Emotional Support Strategies
The traditional victim service model used by victim advocates will drive the type of assistance (e.g., information, support, referrals) provided in the Safe Haven. The model allows victims to have control of their environment and experience while attending a trial. Advocates, interfaith-based providers, and mental health professionals who are experienced with crisis response and related behaviors should prepare victims for upcoming trial events and their emotional impact.
Mental health strategies used at a Safe Haven should accommodate the different ways crime victims cope with the trauma associated with participation in the judicial process.7 Adaptation of a "defusing" (informal group discussion)8 may be a beneficial stress management tool.
Traditional social service case management or mental health evaluation is not recommended for victims during a trial because of its temporary nature. Services should be short term, with referrals for long-term care when necessary. It is helpful, and potentially critical, that victims' mental health issues be disclosed to Safe Haven service providers prior to the trial. Such information may affect the ability of volunteers to provide appropriate mental health services and anticipate potentially life-threatening situations.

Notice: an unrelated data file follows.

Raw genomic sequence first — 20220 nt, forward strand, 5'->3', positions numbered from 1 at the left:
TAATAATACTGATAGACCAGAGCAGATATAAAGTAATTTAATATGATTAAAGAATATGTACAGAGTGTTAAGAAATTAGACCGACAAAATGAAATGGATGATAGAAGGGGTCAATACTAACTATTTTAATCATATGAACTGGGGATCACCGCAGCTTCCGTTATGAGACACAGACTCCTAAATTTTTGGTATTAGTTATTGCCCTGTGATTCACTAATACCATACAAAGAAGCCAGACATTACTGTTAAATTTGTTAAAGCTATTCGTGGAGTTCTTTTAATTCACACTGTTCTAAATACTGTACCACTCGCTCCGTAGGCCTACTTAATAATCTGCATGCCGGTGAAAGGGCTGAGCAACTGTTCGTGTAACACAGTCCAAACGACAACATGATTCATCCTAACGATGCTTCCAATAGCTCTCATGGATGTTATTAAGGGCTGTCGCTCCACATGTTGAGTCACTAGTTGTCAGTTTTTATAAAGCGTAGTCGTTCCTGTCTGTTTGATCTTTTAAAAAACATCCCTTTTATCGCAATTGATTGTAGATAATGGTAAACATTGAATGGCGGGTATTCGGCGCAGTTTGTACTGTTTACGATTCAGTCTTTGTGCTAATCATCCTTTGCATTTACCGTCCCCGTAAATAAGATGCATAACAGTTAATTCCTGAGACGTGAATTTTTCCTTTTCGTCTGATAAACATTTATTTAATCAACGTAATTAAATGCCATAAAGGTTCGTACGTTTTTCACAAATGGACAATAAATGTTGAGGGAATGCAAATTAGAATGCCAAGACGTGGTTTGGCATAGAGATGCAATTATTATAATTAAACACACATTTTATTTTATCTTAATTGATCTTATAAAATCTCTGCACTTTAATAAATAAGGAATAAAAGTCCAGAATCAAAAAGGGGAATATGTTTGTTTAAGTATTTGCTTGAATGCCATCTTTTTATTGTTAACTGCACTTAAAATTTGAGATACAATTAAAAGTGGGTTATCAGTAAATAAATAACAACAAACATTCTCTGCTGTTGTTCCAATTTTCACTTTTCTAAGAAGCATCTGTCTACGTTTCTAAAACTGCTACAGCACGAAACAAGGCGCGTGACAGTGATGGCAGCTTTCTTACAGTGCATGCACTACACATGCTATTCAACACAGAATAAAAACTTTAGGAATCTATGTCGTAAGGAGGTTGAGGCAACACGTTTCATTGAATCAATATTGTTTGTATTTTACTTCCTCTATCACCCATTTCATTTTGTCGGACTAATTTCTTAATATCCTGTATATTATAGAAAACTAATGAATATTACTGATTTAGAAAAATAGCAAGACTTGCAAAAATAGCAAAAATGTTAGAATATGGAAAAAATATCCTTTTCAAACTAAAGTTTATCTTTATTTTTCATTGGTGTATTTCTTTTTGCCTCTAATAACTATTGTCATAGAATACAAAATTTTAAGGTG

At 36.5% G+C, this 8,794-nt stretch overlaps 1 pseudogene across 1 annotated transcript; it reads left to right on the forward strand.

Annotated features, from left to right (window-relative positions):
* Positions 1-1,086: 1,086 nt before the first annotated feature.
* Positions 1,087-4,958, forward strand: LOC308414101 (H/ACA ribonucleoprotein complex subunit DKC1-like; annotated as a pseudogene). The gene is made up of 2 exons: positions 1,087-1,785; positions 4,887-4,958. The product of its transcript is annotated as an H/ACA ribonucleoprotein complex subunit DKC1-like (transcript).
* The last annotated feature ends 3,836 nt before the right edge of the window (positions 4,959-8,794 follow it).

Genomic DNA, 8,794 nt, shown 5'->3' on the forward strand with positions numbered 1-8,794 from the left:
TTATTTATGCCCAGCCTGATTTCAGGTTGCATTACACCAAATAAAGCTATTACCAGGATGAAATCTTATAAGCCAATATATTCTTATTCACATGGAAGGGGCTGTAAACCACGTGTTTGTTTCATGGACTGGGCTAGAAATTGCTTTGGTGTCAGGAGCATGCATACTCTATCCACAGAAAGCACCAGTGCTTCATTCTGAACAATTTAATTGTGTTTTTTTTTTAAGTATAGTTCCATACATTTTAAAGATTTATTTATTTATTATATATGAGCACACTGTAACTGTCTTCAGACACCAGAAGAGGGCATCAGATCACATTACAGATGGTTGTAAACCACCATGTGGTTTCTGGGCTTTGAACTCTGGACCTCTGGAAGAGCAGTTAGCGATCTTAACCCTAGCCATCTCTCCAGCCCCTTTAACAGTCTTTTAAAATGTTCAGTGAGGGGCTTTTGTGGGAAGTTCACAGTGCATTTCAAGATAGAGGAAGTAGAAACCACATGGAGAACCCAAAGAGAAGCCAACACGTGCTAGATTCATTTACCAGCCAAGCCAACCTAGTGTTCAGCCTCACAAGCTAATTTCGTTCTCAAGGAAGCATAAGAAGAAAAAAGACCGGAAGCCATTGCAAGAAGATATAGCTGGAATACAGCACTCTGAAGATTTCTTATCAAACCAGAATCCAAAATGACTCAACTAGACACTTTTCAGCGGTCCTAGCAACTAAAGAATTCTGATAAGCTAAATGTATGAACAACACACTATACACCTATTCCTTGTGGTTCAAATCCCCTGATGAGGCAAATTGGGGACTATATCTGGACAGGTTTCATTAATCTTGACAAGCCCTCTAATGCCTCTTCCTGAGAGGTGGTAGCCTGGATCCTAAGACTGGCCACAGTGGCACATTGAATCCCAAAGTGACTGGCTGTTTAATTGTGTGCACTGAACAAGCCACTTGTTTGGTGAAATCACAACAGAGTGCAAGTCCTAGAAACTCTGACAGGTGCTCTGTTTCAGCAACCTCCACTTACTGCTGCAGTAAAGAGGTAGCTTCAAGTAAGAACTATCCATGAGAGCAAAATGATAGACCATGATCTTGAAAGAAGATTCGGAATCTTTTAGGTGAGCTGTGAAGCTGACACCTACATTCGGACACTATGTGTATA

In communities in which a significant number of the victims reside, the mental health professionals, victim service providers, and faith-based professionals may be overwhelmed with the unanticipated responsibilities and workload associated with the mass violence and terrorism affecting their community. This may generate a need to look outside the immediate community for service providers who are willing to assist the coalition. In addition, it is advisable that Safe Haven facility staff receive signed release forms from victims that will allow mental health providers or victim/witness staff to communicate specific mental health or medical issues that might affect services during the trial.